RELEASE DATE: MAY 25, 2014



KINSEARCHING

by

Marleta Childs
P. O. Box 6825
LUBBOCK, TX 79493-6825
kinsearching@gmail.com
 

     Genealogists who are familiar with Jeff Bowen’s diligent transcriptions of materials concerning Native Americans will welcome his new series, CHEROKEE INTERMARRIED WHITE, 1906. Projected to be a multi-volume set, the series began with the publication of VOLUME I in 2013. His latest addition, VOLUME VI, is now available.

     Taken from the records of the famous Dawes Commission, Bowen’s publications pertain to the files of people who claimed entitlement to a portion of the Cherokee tribal lands (under the Dawes Act) in 1906. Entitlement was based on the intermarriage between a Cherokee and a white person. Although nearly 3,341 persons applied, the Commission only approved 286, far fewer than the numbers of intermarried couples appearing on the Choctaw and Chickasaw rolls.

     That disparity was due to strict Cherokee tribal laws governing citizenship, which denied the enrollment of whites who had married Cherokees after November 1, 1877. However, whites who abandoned their Cherokee spouse or remarried to a non-Cherokee after they became a widow or widower were not eligible. Another law, passed in 1839, stated that individuals who moved out of the Cherokee Nation lost their citizenship unless they were readmitted. The U. S. Supreme Court upheld those laws in November of 1906. The Cherokee also maintained the rigid rules because they were aware of the importance of protecting their tribal allotment within Oklahoma Territory from unscrupulous individuals who might claim acreage under false pretenses.

     Bowen’s volumes in the series consist of verbatim duplications of the applications that were accepted. Details found in the claims usually include the names and ages of all parties involved; the date of marriage; the names and ages of children; and places of birth and residence. Miscellaneous notes may also be added to the files. Names of more than 1,000 individuals mentioned in the transcripts usually appear in each of the volumes. Some recurring surnames are ADAIR, ALLISON, BIGBEY, BREEDLOVE, ELDRIDGE, FOLEY, GULAGER/GULEGAR, HAMPTON, HAYDEN, LAMAR, MILLER, SAGER, SMITH, THOMAS, TITTLE, WILLIAMS, WOODALL, YEARGAIN/YEARGAN, and ZUFALL.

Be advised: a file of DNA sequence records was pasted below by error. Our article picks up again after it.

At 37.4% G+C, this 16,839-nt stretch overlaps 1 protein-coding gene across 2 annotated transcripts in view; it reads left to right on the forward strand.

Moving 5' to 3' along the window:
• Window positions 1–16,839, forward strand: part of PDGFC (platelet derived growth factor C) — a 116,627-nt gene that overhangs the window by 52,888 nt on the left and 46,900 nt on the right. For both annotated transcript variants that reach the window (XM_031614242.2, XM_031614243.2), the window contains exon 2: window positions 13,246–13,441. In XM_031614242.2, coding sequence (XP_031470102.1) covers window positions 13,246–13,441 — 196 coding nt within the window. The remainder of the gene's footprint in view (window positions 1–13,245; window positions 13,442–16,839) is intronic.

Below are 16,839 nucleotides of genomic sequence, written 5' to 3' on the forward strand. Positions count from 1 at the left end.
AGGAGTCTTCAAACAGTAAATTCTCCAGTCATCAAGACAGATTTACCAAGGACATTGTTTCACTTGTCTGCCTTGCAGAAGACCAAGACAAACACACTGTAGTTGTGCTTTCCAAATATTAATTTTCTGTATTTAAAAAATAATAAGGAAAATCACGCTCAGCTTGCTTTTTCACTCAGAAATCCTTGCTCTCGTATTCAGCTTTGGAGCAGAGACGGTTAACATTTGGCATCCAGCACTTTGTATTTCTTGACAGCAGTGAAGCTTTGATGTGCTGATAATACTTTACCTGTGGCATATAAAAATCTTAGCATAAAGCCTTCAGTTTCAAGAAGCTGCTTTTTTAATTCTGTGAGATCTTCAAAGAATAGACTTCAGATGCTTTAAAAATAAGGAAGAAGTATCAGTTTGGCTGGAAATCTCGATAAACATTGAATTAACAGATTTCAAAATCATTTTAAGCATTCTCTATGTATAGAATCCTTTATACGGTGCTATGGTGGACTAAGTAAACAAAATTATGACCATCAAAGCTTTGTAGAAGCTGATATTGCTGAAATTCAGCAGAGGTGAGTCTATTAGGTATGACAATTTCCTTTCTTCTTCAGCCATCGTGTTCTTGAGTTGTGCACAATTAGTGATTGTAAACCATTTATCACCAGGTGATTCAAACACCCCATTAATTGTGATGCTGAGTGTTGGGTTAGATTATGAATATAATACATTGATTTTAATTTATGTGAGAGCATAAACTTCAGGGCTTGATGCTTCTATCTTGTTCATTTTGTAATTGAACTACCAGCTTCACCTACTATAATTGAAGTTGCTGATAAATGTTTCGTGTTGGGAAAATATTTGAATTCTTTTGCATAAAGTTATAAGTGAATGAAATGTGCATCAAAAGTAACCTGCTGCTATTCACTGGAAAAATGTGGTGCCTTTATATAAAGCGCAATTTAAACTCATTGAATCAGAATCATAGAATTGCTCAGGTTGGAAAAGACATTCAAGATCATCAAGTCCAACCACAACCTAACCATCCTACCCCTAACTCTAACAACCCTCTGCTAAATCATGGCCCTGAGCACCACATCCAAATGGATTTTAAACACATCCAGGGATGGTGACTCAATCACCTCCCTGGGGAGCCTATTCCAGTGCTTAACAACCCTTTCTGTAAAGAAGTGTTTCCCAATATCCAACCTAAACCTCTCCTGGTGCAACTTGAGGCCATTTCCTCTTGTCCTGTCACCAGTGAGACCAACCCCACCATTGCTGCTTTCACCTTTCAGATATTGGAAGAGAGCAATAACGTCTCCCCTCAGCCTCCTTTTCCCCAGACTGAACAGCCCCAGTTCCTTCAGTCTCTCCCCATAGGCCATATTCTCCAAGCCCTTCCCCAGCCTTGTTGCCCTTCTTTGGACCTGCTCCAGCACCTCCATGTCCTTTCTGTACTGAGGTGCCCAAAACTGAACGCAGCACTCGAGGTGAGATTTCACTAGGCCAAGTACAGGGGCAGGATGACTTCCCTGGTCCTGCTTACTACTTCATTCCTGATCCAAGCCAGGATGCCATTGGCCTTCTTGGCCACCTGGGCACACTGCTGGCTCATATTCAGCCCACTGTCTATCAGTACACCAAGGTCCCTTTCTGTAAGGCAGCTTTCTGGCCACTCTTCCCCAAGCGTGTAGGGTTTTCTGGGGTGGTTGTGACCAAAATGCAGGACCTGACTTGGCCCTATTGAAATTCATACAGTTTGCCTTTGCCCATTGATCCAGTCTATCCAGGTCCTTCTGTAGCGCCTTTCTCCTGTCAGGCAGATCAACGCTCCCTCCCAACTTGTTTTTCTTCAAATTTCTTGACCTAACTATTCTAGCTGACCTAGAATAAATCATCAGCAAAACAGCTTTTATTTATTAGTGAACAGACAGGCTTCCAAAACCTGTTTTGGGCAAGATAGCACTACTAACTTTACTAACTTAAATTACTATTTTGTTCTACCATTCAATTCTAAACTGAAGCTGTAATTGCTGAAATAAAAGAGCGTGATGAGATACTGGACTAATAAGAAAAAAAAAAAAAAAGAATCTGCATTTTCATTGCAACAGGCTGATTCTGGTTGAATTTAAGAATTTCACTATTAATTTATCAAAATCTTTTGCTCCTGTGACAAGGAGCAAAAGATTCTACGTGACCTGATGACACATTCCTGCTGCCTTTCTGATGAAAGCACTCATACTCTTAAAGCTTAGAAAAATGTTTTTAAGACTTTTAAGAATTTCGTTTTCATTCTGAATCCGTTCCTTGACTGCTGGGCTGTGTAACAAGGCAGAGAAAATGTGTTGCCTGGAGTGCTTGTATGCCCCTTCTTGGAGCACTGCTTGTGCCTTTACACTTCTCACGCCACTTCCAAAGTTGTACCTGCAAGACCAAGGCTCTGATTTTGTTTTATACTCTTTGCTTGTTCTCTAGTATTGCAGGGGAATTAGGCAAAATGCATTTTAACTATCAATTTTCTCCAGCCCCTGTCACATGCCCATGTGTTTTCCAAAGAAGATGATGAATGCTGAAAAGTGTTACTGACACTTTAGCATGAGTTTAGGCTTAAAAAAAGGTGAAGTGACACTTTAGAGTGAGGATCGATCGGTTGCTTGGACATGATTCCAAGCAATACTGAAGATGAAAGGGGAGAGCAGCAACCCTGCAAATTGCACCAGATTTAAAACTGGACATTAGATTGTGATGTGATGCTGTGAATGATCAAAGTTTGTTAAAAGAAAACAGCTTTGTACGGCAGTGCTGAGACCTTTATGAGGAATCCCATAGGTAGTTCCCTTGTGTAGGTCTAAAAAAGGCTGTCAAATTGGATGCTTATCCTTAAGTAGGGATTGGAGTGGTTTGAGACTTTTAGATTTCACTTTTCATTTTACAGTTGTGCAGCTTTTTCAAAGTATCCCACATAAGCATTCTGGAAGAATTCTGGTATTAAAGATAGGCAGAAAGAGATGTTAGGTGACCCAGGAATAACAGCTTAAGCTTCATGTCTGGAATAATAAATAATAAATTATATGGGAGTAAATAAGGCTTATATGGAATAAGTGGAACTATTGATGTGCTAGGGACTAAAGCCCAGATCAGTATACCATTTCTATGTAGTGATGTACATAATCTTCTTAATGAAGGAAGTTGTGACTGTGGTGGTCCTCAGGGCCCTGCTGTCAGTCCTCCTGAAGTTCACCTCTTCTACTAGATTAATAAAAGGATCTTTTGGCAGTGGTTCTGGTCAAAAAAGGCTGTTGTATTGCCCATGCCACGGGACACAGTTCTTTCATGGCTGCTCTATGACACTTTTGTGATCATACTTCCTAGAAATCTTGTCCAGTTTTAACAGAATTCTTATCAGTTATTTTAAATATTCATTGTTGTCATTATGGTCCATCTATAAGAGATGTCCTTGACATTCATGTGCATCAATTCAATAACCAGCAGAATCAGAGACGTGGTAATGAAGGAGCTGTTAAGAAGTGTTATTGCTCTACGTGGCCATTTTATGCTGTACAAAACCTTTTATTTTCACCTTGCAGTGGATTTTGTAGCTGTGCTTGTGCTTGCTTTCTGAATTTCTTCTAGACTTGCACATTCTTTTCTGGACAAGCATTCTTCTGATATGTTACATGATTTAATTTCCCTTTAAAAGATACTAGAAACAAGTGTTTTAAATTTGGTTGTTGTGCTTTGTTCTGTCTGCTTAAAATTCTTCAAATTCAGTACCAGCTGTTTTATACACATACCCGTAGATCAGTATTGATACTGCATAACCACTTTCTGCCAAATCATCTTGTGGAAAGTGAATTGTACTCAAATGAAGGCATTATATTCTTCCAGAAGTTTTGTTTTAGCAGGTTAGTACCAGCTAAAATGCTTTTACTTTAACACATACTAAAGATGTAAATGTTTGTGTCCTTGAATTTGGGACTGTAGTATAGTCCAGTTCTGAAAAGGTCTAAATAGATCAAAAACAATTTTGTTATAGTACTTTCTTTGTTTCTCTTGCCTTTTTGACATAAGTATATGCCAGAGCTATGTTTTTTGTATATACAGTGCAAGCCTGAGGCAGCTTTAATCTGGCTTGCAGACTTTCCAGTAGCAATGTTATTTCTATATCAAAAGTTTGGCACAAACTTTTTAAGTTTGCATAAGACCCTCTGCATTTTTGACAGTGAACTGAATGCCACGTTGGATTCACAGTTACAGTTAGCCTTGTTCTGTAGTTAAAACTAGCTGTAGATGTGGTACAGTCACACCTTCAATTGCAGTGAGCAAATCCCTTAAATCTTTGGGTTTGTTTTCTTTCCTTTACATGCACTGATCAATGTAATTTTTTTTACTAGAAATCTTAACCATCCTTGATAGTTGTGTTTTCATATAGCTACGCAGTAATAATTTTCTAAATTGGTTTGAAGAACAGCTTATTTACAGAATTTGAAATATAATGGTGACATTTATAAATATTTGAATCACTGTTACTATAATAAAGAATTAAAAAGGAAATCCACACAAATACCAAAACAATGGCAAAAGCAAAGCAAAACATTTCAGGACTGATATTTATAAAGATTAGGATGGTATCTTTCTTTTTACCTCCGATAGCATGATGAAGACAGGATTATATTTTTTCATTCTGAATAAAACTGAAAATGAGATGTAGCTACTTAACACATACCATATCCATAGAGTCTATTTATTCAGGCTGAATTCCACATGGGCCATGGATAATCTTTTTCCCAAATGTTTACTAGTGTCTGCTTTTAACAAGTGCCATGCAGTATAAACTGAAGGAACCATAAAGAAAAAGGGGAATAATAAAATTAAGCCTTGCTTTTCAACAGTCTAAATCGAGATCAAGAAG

Bowen is to be commended for continuing to make federal material about the Five Civilized Tribes more easily accessible to researchers by reproducing it in book form. Genealogists and historians alike will welcome the volumes of CHEROKEE INTERMARRIED WHITE, 1906 as valuable additions to library shelves.

     Each volume has soft-covers and includes an introduction explaining Cherokee citizenship laws, illustrated examples of various types of documents found in the files, and a full name index. Volume I has 330 pages while Volume VI contains 357 pages. Each volume is priced at $36.00, but buyers should add the cost for postage and handling charges. For U. S. postal mail, the cost is $5.50 for one book and $2.50 for each additional copy; for FedEx ground service, the cost is $7.50 for one copy and $2.50 for each additional book. Volume 1 (item order 8061) and Volume VI (item order 8066) may be purchased by check, money order, MasterCard, or Visa from Clearfield Company, 3600 Clipper Mill Rd., Suite 260, Baltimore, Maryland 21211-1953. For phone orders, call toll free 1-800-296-6687; fax 1-410-752-8492; website at www.genealogical.com.


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